The first American Hasidic sect, Bostoner Hasidism was founded in 1918 by Rabbi Pinchos Dovid Horowitz (1876-1940), who had arrived in Boston via Israel and Greece. In 1939 he moved his court to Williamsburg, Brooklyn. When this first Bostoner Rebbe died in 1940, his elder son Rabbi Moshe Horowitz inherited his father's dynastic position. Then in 1944, his younger son Rabbi Levi Yitzchak Horowitz returned to Boston from Brooklyn and established a court on Beacon street, in Brookline.

So there are currently two Bostoner Rebbes, with two courts, and two rapidly diverging sets of traditions. For instance, in the 1960s the Boston Bostoners made a name for themselves through outreach and extensive interaction with local colleges. This is as opposed to the New York City Bostoners, who integrated themselves with older Hasidic communities in Williamsburg- for a time Rabbi Moshe Horowitz lived next door to the Satmar Rebbe- and became more or less indistinguishable from them. Original Bostoner traditions such as lighting Sabbath candles on Friday night 48 minutes, instead of 18 minutes, before sundown, are currently maintained among the Boston Bostoners but not among the Brooklyn ones.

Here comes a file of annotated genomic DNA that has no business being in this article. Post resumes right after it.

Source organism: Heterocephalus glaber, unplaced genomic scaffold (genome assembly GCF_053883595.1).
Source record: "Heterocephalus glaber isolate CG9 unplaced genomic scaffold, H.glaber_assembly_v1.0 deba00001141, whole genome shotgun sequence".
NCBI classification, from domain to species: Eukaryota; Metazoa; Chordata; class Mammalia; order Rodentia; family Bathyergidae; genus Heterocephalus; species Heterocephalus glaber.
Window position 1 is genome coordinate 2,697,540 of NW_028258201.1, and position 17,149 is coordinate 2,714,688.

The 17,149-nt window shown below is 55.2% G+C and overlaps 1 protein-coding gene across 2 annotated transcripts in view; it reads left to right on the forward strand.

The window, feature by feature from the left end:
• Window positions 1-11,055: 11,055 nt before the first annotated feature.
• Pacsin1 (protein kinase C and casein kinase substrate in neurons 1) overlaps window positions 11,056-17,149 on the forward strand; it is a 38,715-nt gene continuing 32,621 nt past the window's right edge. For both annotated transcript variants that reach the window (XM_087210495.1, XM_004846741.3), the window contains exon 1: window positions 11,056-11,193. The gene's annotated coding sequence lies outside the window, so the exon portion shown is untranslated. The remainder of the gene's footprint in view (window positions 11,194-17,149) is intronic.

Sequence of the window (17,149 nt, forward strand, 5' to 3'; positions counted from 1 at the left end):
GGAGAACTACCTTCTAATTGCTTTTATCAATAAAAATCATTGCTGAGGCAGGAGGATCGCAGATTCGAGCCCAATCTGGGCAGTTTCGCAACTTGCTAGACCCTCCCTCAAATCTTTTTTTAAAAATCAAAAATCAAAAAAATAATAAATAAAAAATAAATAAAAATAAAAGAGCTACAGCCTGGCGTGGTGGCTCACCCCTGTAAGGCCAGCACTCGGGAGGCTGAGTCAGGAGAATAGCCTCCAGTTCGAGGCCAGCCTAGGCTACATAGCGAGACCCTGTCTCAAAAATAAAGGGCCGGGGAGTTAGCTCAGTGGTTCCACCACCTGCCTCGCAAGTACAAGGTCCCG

(Confused yet?)

There is also a Bostoner community in Har Nof, Israel, led by Rabbi Levi Yitzchak's son Rabbi Meyer Horowitz.

An excellent essay on the Bostoner Hasidic schism is "Between Brooklyn and Brookline: American Hasidism and the Evolution of the Bostoner Hasidic Tradition", by Seth Farber, is at http://www.huc.edu/aja/00-2.htm.

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